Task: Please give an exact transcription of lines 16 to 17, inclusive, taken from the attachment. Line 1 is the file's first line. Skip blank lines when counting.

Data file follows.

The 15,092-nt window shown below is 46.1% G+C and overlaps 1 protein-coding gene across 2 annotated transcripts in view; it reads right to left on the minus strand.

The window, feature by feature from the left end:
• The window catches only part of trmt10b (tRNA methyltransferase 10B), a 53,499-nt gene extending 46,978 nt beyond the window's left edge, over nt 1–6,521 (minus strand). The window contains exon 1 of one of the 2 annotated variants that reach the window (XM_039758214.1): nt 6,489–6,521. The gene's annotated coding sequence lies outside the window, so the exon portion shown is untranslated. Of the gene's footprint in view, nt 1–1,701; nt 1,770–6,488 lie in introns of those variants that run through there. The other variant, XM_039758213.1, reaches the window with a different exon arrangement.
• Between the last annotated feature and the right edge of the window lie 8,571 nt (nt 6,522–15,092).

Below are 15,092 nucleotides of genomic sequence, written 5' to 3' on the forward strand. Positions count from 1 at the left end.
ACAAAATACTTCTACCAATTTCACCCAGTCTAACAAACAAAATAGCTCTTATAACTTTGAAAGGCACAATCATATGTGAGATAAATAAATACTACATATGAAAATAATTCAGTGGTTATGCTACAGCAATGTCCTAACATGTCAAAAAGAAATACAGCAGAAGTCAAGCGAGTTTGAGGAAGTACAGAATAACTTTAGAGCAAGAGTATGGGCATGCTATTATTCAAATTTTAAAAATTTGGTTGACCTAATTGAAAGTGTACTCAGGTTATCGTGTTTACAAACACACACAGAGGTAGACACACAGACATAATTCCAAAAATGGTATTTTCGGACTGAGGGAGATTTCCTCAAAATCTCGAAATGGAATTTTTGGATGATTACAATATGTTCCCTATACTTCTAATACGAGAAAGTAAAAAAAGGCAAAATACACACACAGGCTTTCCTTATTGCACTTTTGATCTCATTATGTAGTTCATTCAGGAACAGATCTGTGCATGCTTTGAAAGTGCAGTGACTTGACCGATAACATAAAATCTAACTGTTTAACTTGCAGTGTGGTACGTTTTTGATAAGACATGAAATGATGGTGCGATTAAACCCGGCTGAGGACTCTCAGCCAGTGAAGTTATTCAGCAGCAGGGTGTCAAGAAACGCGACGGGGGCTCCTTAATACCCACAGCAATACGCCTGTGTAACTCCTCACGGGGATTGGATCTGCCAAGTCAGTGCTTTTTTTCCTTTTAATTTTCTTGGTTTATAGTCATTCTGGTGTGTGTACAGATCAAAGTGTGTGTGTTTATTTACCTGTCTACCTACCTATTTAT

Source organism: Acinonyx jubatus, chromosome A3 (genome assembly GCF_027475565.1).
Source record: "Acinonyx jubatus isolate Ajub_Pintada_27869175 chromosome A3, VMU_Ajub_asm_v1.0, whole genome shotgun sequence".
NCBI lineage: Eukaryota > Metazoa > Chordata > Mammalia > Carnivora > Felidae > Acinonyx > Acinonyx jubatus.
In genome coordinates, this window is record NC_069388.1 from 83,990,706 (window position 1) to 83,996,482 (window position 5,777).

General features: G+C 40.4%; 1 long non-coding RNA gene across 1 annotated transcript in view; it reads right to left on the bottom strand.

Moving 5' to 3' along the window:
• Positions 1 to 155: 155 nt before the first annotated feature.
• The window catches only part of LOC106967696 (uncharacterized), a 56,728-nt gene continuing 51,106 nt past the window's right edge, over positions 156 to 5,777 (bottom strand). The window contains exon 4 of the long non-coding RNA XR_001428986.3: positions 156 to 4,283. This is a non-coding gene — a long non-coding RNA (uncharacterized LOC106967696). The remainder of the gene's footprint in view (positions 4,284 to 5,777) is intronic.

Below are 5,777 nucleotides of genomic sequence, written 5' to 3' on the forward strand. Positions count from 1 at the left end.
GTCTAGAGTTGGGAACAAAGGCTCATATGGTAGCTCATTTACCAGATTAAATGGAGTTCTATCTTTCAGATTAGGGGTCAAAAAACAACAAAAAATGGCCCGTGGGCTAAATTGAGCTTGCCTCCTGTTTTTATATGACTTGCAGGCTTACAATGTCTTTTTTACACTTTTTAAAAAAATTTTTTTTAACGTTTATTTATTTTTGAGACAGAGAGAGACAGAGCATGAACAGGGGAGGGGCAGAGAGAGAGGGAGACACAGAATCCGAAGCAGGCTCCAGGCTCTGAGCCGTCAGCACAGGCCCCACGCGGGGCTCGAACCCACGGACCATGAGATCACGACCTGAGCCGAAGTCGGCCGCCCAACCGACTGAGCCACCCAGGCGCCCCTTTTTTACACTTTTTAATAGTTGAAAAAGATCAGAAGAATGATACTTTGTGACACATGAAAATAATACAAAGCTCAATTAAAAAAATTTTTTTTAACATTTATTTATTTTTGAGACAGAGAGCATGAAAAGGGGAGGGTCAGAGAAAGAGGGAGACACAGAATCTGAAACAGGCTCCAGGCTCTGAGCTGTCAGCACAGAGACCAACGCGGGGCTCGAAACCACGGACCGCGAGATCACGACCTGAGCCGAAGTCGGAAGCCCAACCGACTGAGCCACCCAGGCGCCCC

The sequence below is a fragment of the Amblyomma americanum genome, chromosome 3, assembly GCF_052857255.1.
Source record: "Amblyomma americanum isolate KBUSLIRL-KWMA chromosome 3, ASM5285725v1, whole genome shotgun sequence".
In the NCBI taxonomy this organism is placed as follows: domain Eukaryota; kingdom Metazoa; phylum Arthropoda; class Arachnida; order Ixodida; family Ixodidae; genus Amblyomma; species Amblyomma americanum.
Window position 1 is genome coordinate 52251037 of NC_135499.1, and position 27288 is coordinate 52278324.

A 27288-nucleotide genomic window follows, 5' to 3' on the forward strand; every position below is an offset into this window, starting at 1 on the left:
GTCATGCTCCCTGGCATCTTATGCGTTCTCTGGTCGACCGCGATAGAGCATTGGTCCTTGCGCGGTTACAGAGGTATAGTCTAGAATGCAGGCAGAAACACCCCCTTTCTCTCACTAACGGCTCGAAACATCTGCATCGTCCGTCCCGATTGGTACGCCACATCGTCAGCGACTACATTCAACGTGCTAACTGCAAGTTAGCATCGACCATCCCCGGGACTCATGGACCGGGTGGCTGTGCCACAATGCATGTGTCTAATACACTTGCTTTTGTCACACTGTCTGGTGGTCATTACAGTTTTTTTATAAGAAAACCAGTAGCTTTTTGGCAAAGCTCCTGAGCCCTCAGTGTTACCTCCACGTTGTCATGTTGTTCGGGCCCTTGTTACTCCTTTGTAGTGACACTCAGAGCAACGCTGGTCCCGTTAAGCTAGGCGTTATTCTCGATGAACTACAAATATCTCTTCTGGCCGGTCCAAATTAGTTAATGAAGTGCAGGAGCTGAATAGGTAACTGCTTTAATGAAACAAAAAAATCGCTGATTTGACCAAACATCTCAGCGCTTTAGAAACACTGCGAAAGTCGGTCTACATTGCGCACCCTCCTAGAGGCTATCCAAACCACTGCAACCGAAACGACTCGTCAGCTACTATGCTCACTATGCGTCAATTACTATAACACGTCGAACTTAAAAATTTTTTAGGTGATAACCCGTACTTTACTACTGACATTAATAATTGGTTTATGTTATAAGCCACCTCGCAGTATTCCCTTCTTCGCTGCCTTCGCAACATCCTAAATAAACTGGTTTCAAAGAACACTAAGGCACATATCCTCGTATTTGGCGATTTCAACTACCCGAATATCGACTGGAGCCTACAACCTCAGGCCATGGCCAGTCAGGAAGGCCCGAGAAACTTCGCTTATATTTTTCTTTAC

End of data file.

GTCTAGAGTTGGGAACAAAGGCTCATATGGTAGCTCATTTACCAGATTAAATGGAGTTCTATCTTTCAGATTAGGGGTCAAAAAACAACAAAAAATGGCCCGTGGGCTAAATTGAGCTTGCCTCCTGTTTTTATATGACTTGCAGGCTTACAATGTCTTTTTTACACTTTTTAAAAAAATTTTTTTTAACGTTTATTTATTTTTGAGACAGAGAGAGACAGAGCATGAACAGGGGAGGGGCAGAGAGAGAGGGAGACACAGAATCCGAAGCAGGCTCCAGGCTCTGAGCCGTCAGCACAGGCCCCACGCGGGGCTCGAACCCACGGACCATGAGATCACGACCTGAGCCGAAGTCGGCCGCCCAACCGACTGAGCCACCCAGGCGCCCCTTTTTTACACTTTTTAATAGTTGAAAAAGATCAGAAGAATGATACTTTGTGACACATGAAAATAATACAAAGCTCAATTAAAAAAATTTTTTTTAACATTTATTTATTTTTGAGACAGAGAGCATGAAAAGGGGAGGGTCAGAGAAAGAGGGAGACACAGAATCTGAAACAGGCTCCAGGCTCTGAGCTGTCAGCACAGAGACCAACGCGGGGCTCGAAACCACGGACCGCGAGATCACGACCTGAGCCGAAGTCGGAAGCCCAACCGACTGAGCCACCCAGGCGCCCC

The sequence below is a fragment of the Amblyomma americanum genome, chromosome 3, assembly GCF_052857255.1.